Feeds

LibreOffice 4.0 ships with new features, better looks

Slowly closing the gap with Microsoft Office

The essential guide to IT transformation

What's next after 4.0?

Meeks said that although the LibreOffice developers have been doing lots of QA and unit testing to ensure that the project's code is of high quality, a few minor glitches are always likely to crop up in any major LibreOffice release.

"At least in the free software community, it's relatively expected that there may be a few bugs and rough edges we haven't managed to iron out yet," Meeks told El Reg. "If you're a conservative business user, you should probably be waiting until the 4.02 or 4.03 release – or even better, paying for a commercially supported release that's even more hardened."

LibreOffice operates on a timed release schedule, where a new major point-release ships every six months. In between major releases, a minor point release appears roughly every month – so the more production-ready version of the suite, LibreOffice 4.02, should arrive in two months.

Meeks explained that LibreOffice releases are timed to go out a couple of months before the major Linux distributions ship their new versions, so that LibreOffice 4.02 will likely be the first build of the new version of the suite to ship with Fedora or Ubuntu.

Of course, customers who like to live on the bleeding edge are always welcome to download LibreOffice 4.0 now. Bug reports from those intrepid souls will be particularly appreciated.

And then there's always the future to consider. The Document Foundation has been talking about online and mobile versions of LibreOffice for some time, but although Meeks says these things exist and are still being developed, they still have a way to go before they are ready for wide distribution.

"Fitting into the 50MB limit for the Android app store is a bit of a problem with the whole office suite, even when we start ripping out the UI base code," Meeks said, though he added that the effort gave the LibreOffice developers an incentive to try to shrink down the code, which is good in itself.

Meeks also said that work is being done on a version of LibreOffice that can be streamed from a server and run from inside a web browser window, with broadly identical functionality to the desktop version, though he said this is only at the prototype stage at the moment.

As for developing a complete, integrated suite of office applications and online services, however – the way Microsoft is doing with its Office 365 offering, for example – the Document Foundation's Vignoli says the opportunity is wide-open ... for someone else.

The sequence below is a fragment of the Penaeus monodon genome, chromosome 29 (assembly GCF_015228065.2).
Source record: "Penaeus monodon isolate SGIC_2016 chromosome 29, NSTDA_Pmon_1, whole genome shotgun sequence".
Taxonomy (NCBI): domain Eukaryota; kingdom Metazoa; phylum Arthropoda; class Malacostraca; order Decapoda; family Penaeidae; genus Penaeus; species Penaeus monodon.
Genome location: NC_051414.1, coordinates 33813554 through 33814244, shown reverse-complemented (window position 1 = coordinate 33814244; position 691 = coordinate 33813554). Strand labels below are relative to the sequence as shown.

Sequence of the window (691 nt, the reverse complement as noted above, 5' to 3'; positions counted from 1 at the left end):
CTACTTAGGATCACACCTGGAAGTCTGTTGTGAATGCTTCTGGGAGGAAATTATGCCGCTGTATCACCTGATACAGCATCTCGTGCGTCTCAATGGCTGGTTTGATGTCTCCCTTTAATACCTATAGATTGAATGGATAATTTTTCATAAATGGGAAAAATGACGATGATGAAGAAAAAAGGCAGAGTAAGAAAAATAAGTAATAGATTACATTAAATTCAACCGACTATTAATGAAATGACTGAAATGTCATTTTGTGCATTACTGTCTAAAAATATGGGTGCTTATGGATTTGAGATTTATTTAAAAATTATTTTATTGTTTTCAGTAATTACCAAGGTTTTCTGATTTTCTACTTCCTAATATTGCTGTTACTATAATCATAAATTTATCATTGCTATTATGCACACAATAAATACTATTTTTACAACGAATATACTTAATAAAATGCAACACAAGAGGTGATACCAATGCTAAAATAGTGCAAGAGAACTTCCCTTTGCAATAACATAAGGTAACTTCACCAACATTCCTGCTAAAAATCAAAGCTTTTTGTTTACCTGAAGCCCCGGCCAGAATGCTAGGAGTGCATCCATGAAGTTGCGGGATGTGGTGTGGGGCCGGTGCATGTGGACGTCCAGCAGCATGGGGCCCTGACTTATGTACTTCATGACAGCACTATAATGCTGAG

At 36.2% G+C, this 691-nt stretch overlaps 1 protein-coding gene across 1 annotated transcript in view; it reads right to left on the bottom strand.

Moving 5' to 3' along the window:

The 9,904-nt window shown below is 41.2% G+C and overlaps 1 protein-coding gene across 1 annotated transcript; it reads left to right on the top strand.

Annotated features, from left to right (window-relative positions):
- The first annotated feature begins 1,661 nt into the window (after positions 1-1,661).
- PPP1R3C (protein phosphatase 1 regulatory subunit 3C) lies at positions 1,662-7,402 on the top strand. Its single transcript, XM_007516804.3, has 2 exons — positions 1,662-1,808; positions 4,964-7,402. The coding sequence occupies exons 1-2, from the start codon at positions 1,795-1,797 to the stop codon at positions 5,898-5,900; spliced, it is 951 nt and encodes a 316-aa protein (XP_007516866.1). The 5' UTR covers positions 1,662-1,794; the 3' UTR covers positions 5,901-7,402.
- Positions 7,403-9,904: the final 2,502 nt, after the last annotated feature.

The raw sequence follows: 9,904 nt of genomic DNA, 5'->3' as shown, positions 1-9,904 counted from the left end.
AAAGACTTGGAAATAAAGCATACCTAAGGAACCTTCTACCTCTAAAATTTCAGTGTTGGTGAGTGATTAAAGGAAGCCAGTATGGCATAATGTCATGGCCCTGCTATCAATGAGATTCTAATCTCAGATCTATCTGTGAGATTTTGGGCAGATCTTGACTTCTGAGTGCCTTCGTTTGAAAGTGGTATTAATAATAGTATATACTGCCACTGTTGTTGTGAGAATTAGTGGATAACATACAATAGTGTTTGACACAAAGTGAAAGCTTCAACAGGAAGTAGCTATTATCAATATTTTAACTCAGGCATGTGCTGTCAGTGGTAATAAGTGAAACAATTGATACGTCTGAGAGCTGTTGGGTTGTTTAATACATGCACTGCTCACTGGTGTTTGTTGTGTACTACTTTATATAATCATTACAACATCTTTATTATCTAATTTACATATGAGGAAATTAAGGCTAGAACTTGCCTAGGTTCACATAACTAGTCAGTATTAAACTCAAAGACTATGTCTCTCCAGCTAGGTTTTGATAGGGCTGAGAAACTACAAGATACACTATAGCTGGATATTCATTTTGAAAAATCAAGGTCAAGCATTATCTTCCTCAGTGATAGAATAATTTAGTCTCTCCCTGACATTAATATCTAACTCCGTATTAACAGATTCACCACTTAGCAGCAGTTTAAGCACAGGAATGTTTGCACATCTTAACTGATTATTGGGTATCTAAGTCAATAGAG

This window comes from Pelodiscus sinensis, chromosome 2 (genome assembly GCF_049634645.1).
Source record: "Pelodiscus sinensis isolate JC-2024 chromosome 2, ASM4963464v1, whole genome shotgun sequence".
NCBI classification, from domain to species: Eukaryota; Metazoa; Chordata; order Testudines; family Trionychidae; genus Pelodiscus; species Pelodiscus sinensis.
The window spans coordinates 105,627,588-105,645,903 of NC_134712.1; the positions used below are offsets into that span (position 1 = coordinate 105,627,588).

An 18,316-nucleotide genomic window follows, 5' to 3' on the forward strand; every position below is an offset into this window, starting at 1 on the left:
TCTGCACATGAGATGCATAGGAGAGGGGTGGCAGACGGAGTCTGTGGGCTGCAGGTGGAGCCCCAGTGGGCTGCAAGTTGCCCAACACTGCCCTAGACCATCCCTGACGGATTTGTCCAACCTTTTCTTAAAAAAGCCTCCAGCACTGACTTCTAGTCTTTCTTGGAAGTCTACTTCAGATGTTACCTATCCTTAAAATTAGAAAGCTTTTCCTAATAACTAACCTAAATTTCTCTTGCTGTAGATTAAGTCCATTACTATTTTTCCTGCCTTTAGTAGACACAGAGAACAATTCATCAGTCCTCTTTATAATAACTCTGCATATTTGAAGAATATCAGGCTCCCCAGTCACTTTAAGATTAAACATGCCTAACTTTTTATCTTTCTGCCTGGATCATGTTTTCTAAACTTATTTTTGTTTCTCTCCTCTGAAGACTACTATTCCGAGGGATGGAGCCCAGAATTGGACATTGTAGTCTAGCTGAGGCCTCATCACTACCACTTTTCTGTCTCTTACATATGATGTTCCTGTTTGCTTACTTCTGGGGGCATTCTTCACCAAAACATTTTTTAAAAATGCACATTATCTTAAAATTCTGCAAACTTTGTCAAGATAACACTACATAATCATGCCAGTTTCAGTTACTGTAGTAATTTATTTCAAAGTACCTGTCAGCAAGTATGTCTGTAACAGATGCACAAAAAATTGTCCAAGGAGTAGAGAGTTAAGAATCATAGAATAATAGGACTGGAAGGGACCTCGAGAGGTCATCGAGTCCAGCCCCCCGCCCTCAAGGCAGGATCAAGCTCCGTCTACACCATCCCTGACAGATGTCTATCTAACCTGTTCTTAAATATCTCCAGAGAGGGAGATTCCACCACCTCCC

"We do not see The Document Foundation offering the complete solution, as this would be a departure from our objectives," Vignoli told The Reg in an email. "Companies such as large software vendors or ISPs would be able to pick up the different pieces and build the complete solution, provided they accept to become good community players such as Red Hat and SUSE, and give back a portion of their income by paying developers or giving money to support the project."

Neither was Meeks willing to compare the direction of LibreOffice to that of OpenOffice.org, the parallel project now being maintained by the Apache Foundation. Apache promoted its version of the suite to a top-level project in October 2012, but we've heard relatively little of that effort since.

"I don't think there's any great interest in comparing ourselves to Apache, generally," Meeks said. "I think the vast majority of the market is in Microsoft's camp, pretty firmly. We're growing our feature set and our user base pretty vigorously. We're pretty happy with where we are. So I just don't think we need to measure ourselves against anyone except the major competitor." ®

5 things you didn’t know about cloud backup

More from The Register

next story
The Return of BSOD: Does ANYONE trust Microsoft patches?
Sysadmins, you're either fighting fires or seen as incompetents now
China hopes home-grown OS will oust Microsoft
Doesn't much like Apple or Google, either
Microsoft refuses to nip 'Windows 9' unzip lip slip
Look at the shiny Windows 8.1, why can't you people talk about 8.1, sobs an exec somewhere
This is how I set about making a fortune with my own startup
Would you leave your well-paid job to chase your dream?
Microsoft cries UNINSTALL in the wake of Blue Screens of Death™
Cache crash causes contained choloric calamity
Eat up Martha! Microsoft slings handwriting recog into OneNote on Android
Freehand input on non-Windows kit for the first time
Linux kernel devs made to finger their dongles before contributing code
Two-factor auth enabled for Kernel.org repositories
prev story

Whitepapers

Implementing global e-invoicing with guaranteed legal certainty
Explaining the role local tax compliance plays in successful supply chain management and e-business and how leading global brands are addressing this.
5 things you didn’t know about cloud backup
IT departments are embracing cloud backup, but there’s a lot you need to know before choosing a service provider. Learn all the critical things you need to know.
Why and how to choose the right cloud vendor
The benefits of cloud-based storage in your processes. Eliminate onsite, disk-based backup and archiving in favor of cloud-based data protection.
Top 8 considerations to enable and simplify mobility
In this whitepaper learn how to successfully add mobile capabilities simply and cost effectively.
High Performance for All
While HPC is not new, it has traditionally been seen as a specialist area – is it now geared up to meet more mainstream requirements?